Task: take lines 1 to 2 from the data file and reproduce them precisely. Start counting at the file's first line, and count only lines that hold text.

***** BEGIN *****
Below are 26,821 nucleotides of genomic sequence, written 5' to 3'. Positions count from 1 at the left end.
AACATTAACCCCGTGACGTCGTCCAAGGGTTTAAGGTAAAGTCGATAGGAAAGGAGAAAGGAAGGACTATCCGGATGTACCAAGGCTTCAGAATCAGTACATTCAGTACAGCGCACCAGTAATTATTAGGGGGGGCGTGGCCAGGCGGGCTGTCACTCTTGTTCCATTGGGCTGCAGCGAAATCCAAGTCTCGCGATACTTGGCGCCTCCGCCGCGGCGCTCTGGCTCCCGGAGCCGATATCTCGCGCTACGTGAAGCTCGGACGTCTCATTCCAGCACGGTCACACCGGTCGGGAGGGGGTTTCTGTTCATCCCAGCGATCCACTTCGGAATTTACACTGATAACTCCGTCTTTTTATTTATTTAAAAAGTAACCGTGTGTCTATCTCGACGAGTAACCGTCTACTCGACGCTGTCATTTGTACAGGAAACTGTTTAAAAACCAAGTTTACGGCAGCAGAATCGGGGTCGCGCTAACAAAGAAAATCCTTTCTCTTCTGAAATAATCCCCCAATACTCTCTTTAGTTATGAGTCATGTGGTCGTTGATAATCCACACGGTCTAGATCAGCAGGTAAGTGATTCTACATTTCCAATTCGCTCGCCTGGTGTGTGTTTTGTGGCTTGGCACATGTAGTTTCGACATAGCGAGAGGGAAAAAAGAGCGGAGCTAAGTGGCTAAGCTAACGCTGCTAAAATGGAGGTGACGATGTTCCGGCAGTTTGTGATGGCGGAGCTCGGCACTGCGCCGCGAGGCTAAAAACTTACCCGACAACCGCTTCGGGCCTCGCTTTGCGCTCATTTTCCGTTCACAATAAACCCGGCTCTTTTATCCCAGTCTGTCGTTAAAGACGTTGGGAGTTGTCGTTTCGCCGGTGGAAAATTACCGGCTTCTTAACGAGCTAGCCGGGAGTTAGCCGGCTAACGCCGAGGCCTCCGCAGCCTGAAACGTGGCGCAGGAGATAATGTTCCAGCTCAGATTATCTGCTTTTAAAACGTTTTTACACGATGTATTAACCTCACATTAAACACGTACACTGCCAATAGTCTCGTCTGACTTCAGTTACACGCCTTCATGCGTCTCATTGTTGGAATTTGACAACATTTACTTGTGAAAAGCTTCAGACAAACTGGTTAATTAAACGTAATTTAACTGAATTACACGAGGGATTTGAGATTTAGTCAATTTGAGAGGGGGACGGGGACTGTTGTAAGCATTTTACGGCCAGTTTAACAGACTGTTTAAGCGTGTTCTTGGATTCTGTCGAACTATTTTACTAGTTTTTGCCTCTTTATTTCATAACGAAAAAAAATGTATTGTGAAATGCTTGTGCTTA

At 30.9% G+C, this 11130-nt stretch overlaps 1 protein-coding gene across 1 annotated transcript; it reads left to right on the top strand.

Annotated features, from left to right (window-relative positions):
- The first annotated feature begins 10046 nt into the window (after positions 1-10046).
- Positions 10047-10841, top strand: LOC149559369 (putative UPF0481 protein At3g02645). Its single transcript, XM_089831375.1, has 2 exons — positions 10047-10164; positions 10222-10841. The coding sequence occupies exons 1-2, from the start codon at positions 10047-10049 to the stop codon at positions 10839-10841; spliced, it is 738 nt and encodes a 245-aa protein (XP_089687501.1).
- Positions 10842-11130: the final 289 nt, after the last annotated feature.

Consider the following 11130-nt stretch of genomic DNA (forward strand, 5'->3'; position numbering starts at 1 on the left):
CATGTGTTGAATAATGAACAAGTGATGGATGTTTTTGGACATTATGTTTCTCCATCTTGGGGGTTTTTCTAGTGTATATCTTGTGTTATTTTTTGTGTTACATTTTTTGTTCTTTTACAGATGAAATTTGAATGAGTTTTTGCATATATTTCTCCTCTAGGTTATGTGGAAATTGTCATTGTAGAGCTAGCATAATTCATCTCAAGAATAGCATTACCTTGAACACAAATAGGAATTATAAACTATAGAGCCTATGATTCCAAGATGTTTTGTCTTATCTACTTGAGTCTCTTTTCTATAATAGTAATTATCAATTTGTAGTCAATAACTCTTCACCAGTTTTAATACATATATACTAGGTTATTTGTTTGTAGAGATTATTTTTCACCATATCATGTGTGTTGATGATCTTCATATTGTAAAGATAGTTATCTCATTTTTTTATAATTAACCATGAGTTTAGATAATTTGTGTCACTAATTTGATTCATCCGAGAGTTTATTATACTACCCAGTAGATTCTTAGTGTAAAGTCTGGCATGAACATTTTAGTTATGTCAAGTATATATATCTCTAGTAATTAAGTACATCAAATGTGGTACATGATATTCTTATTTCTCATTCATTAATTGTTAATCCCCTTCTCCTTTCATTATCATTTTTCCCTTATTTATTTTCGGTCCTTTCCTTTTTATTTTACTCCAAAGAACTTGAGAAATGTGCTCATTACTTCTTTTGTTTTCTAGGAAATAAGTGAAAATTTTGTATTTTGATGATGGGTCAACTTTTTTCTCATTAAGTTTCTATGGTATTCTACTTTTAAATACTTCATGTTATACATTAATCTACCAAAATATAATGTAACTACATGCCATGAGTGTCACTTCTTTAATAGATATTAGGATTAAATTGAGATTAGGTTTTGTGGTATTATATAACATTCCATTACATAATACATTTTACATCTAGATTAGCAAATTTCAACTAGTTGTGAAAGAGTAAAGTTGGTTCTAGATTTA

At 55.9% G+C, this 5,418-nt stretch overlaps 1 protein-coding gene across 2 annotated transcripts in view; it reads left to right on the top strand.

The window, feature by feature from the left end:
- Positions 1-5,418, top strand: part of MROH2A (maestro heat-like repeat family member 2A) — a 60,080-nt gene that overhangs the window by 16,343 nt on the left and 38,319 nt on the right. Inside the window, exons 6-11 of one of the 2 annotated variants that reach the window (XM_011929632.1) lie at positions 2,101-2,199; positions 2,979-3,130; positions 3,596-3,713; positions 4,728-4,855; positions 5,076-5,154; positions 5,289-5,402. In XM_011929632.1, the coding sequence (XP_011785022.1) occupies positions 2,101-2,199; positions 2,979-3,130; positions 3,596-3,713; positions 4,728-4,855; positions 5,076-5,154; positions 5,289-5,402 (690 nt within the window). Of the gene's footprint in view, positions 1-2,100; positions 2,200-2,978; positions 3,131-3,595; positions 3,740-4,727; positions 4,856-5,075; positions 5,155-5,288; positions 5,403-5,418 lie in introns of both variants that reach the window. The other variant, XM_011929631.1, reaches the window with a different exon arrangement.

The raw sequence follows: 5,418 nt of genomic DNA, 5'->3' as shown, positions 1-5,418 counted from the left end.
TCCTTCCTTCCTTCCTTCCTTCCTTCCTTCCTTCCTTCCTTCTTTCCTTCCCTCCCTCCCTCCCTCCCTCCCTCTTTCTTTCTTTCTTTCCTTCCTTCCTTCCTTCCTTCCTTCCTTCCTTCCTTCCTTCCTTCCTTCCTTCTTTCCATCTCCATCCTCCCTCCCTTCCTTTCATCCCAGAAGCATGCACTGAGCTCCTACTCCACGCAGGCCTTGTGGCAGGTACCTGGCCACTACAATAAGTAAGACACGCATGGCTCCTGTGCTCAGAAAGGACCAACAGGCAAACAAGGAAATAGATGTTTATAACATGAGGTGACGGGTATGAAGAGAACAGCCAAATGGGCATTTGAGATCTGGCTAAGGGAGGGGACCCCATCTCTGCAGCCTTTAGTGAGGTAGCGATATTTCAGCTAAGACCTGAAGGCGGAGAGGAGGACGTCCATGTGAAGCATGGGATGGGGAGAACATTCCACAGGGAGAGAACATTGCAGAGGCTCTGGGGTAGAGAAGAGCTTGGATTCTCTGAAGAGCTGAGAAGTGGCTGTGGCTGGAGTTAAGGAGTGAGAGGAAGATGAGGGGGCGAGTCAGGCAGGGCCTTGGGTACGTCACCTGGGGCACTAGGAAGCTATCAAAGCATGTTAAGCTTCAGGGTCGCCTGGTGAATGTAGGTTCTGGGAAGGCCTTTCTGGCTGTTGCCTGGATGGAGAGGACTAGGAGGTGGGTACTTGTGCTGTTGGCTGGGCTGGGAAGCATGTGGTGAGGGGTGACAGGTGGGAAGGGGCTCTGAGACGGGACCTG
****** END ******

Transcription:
Below are 26,821 nucleotides of genomic sequence, written 5' to 3'. Positions count from 1 at the left end.
AACATTAACCCCGTGACGTCGTCCAAGGGTTTAAGGTAAAGTCGATAGGAAAGGAGAAAGGAAGGACTATCCGGATGTACCAAGGCTTCAGAATCAGTACATTCAGTACAGCGCACCAGTAATTATTAGGGGGGGCGTGGCCAGGCGGGCTGTCACTCTTGTTCCATTGGGCTGCAGCGAAATCCAAGTCTCGCGATACTTGGCGCCTCCGCCGCGGCGCTCTGGCTCCCGGAGCCGATATCTCGCGCTACGTGAAGCTCGGACGTCTCATTCCAGCACGGTCACACCGGTCGGGAGGGGGTTTCTGTTCATCCCAGCGATCCACTTCGGAATTTACACTGATAACTCCGTCTTTTTATTTATTTAAAAAGTAACCGTGTGTCTATCTCGACGAGTAACCGTCTACTCGACGCTGTCATTTGTACAGGAAACTGTTTAAAAACCAAGTTTACGGCAGCAGAATCGGGGTCGCGCTAACAAAGAAAATCCTTTCTCTTCTGAAATAATCCCCCAATACTCTCTTTAGTTATGAGTCATGTGGTCGTTGATAATCCACACGGTCTAGATCAGCAGGTAAGTGATTCTACATTTCCAATTCGCTCGCCTGGTGTGTGTTTTGTGGCTTGGCACATGTAGTTTCGACATAGCGAGAGGGAAAAAAGAGCGGAGCTAAGTGGCTAAGCTAACGCTGCTAAAATGGAGGTGACGATGTTCCGGCAGTTTGTGATGGCGGAGCTCGGCACTGCGCCGCGAGGCTAAAAACTTACCCGACAACCGCTTCGGGCCTCGCTTTGCGCTCATTTTCCGTTCACAATAAACCCGGCTCTTTTATCCCAGTCTGTCGTTAAAGACGTTGGGAGTTGTCGTTTCGCCGGTGGAAAATTACCGGCTTCTTAACGAGCTAGCCGGGAGTTAGCCGGCTAACGCCGAGGCCTCCGCAGCCTGAAACGTGGCGCAGGAGATAATGTTCCAGCTCAGATTATCTGCTTTTAAAACGTTTTTACACGATGTATTAACCTCACATTAAACACGTACACTGCCAATAGTCTCGTCTGACTTCAGTTACACGCCTTCATGCGTCTCATTGTTGGAATTTGACAACATTTACTTGTGAAAAGCTTCAGACAAACTGGTTAATTAAACGTAATTTAACTGAATTACACGAGGGATTTGAGATTTAGTCAATTTGAGAGGGGGACGGGGACTGTTGTAAGCATTTTACGGCCAGTTTAACAGACTGTTTAAGCGTGTTCTTGGATTCTGTCGAACTATTTTACTAGTTTTTGCCTCTTTATTTCATAACGAAAAAAAATGTATTGTGAAATGCTTGTGCTTA